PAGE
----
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Snowfall Season 6 Review: Damson Idris Is Unmissable in the FX Drama's Bleak Final Season

You should see Franklin Saint in a crown

Kyle Fowle
Damson Idris, Snowfall

Damson Idris, Snowfall

Ray Mickshaw/FX

At the end of Snowfall's fifth season, Franklin Saint (Damson Idris) found himself backed into a corner. Teddy (Carter Hudson) had seized all $73 million of his fortune, and there was nothing he could do. His plan to finally leave this life behind and focus on Veronique (Devyn Tyler) and their unborn child was completely shattered. With nowhere to go, Franklin decided on the nuclear option, robbing Jerome (Amin Joseph) and Aunt Louie (Angela Lewis) and betraying his family.

The sixth and final season of Snowfall is fully immersed in the fallout of that betrayal and asks a lot of interesting questions about loyalty and freedom, not only in regard to the relationships that have formed through the show, but also in terms of what these characters own themselves, their communities, and their country. The show has, of course, always been political, but there's something about the end being near, and all of us knowing just what's coming in terms of the War on Drugs and its lasting legacy, that makes the start of this season feel particularly poignant and stirring. 




  • Damson Idris remains a star
  • Tense pacing
  • Impactful and character-based storytelling


  • Some minor characters are involved in repetitive storylines

Franklin begins the season with very few people on his side. Cissy (Michael Hyatt) has his back, but other than that he only has reluctant partners. Black Diamond (Christine Horn) and Dallas (Taylor Polidore) remain loyal because they're getting paid, and Veronique still wants to have a family with him, but his inability to get them out of the drug game is starting to wear on her. When Franklin wants to get her more involved in the business by getting her to launder the money they stole from Jerome and Louie, Veronique initially balks at the idea because she clearly sees that starting down this path again will only lead to destruction, not the freedom that Franklin craves. 

What Snowfall has laid out beautifully over its entire run is that there's no real freedom when it comes to the War on Drugs. Every single character involved in this six-season story is fighting for their own version of freedom, believing that they're always just one step away from achieving their goals. But what most of them fail to see is that no matter how big they get, no matter how close they get to forging their own path, they're still just a small piece of meat to be ground up in the grand machinery of American capitalism and imperialism. Whether it's Gustavo (Sergio Peris-Mencheta) realizing that there's always one more favor to be done to keep his family safe or Teddy staring down an empty life spent constantly looking over his shoulder, there's really no way out.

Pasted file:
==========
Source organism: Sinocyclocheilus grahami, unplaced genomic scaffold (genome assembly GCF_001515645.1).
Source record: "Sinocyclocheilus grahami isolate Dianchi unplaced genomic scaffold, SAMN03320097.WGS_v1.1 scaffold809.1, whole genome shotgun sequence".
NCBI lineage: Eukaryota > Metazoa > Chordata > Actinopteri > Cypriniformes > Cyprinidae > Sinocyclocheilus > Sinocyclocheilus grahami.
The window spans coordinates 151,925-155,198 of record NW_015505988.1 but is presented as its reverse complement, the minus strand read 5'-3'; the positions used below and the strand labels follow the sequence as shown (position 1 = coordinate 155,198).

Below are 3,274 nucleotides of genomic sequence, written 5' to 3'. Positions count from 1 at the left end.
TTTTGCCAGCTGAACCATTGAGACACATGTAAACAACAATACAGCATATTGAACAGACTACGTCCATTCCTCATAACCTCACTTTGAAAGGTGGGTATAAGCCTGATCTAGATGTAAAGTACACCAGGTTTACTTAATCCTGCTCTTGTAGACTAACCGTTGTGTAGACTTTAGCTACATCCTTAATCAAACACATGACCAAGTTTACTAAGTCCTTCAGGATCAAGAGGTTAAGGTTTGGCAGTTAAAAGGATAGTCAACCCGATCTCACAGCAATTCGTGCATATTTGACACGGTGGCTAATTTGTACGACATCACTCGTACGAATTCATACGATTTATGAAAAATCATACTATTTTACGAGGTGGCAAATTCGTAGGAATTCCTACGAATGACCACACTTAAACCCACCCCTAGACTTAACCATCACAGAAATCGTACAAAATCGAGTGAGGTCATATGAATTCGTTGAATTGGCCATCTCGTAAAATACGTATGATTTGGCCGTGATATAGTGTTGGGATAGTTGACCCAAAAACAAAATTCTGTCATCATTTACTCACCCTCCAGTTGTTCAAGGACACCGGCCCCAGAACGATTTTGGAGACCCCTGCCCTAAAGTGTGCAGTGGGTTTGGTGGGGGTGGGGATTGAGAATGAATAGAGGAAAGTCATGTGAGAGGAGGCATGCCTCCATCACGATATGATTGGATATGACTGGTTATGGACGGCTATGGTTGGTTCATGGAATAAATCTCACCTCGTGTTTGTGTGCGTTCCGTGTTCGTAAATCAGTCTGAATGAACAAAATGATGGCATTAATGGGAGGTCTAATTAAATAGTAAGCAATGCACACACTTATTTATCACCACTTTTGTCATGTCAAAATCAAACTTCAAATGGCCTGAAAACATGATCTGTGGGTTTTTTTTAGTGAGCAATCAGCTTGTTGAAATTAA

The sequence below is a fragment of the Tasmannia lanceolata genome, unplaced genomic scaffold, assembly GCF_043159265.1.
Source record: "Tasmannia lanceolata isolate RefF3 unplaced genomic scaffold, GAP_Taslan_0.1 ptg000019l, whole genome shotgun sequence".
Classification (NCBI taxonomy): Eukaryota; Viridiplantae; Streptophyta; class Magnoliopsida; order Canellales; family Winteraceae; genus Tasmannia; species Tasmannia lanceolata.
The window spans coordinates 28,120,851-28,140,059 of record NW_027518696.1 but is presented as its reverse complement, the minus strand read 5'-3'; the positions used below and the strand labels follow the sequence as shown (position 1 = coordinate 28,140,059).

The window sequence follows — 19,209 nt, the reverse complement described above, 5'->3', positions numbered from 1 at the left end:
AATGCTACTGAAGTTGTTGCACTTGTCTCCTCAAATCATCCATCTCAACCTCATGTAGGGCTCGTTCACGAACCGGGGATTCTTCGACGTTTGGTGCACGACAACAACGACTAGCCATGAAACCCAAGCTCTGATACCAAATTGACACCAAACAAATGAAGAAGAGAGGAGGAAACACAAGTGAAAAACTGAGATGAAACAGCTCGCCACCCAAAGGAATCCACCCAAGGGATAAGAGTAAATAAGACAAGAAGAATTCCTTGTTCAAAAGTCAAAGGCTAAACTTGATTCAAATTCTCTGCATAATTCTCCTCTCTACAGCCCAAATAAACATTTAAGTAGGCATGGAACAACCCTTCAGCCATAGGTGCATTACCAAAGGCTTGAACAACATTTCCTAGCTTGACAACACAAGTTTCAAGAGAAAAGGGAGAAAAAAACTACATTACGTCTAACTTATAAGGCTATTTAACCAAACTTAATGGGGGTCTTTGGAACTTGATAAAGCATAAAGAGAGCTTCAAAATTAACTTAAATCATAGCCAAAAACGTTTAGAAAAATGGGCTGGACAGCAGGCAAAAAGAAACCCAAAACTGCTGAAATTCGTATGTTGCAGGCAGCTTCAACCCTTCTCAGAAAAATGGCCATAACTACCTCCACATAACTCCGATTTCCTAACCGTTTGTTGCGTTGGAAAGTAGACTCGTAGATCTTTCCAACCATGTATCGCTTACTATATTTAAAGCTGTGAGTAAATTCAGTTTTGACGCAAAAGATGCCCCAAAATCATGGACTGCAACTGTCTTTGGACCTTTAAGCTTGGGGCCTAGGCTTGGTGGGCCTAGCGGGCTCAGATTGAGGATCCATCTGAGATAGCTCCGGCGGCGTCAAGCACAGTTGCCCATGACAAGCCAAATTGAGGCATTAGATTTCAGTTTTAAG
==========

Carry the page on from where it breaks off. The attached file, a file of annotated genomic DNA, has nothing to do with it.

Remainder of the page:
Angela Lewis, Amin Joseph, Snowfall

Angela Lewis, Amin Joseph, Snowfall

Ray Mickshaw/FX

Take Franklin, for instance. He begins the series believing that if drugs are going to infiltrate his neighborhood, then at least he's going to get a piece of the pie for himself; he's not going to sit back and allow rich white folks to profit off of his community. He creates this narrative of nobility around his drug empire, when really he's just offering up his own version of conservative "pull yourself up by your bootstraps" capitalism. Franklin, in the early going, thinks he can become a king. By the time Season 6 rolls around, he basically is… but only in his own world. His kingdom is nothing compared to the machine he's working within. Franklin is trying so hard to rebuild what he believes is an empire, a flailing Napoleon who fails to realize that he's been relegated to Saint Helena.

And really, that's the theme of the final season of Snowfall: inevitability and the inability to accept it. The first two episodes of the final season suggest that these characters, no matter how much they fight against their circumstances, are trapped by powers and structures so much stronger than them. It's bleak and violent, and it's totally compelling TV. 

Premieres: Wednesday, Feb. 22 at 10/9c on FX (and the next day on Hulu)
Who's in it: Damson Idris, Carter Hudson, Angela Lewis, Michael Hyatt
Who's behind it: John Singleton, Eric Amadio, Dave Andron (creators)
For fans of: The Wire, The Shield, Narcos
How many episodes we watched: 2 of 10